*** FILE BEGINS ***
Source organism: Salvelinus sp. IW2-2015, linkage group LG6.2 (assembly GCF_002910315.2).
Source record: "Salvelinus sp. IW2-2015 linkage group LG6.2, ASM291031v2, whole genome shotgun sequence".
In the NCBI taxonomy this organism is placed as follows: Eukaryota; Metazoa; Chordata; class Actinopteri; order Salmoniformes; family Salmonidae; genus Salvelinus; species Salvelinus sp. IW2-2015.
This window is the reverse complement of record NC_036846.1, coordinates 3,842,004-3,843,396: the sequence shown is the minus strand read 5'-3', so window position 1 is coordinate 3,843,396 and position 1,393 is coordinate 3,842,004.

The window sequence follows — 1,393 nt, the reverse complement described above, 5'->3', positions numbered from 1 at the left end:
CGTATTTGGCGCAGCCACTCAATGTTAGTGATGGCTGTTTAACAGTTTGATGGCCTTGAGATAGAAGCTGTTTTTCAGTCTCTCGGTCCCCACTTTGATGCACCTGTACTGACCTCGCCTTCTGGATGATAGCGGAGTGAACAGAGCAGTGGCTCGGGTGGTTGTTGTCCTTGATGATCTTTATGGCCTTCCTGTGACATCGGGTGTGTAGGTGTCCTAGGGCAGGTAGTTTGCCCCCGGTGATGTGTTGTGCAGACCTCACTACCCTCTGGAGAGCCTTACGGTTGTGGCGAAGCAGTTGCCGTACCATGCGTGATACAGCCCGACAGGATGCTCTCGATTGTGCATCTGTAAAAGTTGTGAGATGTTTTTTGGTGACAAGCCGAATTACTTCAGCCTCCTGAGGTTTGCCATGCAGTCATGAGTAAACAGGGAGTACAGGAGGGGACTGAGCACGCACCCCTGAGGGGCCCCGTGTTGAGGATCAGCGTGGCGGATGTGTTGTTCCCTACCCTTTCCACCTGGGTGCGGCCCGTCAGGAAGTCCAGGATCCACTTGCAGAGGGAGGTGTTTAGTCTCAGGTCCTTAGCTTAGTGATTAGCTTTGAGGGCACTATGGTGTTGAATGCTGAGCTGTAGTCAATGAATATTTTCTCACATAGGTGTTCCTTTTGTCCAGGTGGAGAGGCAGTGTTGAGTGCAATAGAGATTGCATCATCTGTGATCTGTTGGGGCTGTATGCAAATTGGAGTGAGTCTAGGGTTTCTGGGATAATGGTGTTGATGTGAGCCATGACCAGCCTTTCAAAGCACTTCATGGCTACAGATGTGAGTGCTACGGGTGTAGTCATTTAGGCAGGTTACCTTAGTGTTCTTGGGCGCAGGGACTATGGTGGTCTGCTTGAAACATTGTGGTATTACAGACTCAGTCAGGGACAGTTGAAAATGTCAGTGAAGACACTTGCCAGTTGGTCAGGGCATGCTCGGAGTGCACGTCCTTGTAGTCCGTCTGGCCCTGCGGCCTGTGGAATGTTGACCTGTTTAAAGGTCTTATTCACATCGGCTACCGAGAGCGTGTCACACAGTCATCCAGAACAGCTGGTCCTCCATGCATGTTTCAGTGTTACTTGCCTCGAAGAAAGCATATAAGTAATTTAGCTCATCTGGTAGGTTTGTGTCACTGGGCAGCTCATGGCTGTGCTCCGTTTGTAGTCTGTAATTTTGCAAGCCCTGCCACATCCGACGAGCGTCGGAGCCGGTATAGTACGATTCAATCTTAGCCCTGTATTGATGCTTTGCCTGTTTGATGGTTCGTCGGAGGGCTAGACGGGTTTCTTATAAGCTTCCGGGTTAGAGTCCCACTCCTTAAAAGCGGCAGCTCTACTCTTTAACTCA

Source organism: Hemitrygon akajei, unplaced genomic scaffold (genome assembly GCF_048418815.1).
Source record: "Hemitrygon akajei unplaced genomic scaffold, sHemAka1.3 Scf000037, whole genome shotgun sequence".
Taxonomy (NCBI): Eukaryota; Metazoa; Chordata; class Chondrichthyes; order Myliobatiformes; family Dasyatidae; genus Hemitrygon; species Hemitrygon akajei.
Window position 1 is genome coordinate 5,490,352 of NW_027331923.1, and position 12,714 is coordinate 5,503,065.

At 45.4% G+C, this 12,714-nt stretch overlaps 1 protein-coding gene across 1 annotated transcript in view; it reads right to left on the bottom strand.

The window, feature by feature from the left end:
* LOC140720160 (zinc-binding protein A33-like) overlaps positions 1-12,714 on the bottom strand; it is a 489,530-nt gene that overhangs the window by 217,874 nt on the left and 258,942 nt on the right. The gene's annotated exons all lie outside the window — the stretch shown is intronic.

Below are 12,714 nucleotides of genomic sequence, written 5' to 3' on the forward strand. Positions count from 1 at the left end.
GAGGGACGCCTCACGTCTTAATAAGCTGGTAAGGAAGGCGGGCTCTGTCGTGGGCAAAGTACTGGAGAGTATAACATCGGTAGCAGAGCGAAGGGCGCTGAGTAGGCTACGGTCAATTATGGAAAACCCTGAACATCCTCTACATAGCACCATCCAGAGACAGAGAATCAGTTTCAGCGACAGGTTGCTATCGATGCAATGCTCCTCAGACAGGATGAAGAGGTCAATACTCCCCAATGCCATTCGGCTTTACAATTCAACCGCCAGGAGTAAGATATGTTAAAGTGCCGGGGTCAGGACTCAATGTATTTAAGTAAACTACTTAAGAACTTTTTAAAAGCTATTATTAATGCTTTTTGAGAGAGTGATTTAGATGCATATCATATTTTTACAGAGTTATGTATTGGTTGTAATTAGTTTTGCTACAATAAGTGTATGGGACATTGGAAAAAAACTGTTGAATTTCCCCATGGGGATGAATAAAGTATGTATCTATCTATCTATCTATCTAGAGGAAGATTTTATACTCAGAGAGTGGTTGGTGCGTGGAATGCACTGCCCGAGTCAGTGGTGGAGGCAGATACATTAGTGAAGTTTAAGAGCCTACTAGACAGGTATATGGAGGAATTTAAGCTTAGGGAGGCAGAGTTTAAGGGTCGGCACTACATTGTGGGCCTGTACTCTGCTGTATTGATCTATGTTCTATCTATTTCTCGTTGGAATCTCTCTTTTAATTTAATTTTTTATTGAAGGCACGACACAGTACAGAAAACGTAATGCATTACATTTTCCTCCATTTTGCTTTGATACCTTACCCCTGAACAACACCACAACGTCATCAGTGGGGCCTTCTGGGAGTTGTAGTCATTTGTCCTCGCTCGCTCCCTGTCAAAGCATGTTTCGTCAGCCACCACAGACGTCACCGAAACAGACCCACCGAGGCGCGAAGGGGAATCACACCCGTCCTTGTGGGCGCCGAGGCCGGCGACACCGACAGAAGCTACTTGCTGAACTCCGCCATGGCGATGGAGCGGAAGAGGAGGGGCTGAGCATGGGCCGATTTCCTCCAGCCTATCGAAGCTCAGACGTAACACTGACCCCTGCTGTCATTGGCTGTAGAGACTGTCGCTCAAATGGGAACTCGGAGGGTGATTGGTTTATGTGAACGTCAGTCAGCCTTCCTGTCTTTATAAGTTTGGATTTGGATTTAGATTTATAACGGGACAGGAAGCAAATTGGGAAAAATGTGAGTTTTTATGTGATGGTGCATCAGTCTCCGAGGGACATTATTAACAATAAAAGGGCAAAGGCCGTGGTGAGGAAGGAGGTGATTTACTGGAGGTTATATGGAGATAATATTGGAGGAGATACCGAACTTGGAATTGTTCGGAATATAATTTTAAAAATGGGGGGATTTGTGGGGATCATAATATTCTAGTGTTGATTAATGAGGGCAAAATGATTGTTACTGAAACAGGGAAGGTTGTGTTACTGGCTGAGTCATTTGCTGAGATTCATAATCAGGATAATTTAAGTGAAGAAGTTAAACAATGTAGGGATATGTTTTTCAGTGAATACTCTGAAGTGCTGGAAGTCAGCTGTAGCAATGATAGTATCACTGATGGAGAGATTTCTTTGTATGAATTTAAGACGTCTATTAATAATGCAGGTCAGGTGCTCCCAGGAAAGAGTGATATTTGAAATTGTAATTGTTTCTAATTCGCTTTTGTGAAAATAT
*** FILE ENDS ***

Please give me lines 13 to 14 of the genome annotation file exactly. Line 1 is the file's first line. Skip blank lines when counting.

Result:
* LOC140720160 (zinc-binding protein A33-like) overlaps positions 1-12,714 on the bottom strand; it is a 489,530-nt gene that overhangs the window by 217,874 nt on the left and 258,942 nt on the right. The gene's annotated exons all lie outside the window — the stretch shown is intronic.

Below are 12,714 nucleotides of genomic sequence, written 5' to 3' on the forward strand. Positions count from 1 at the left end.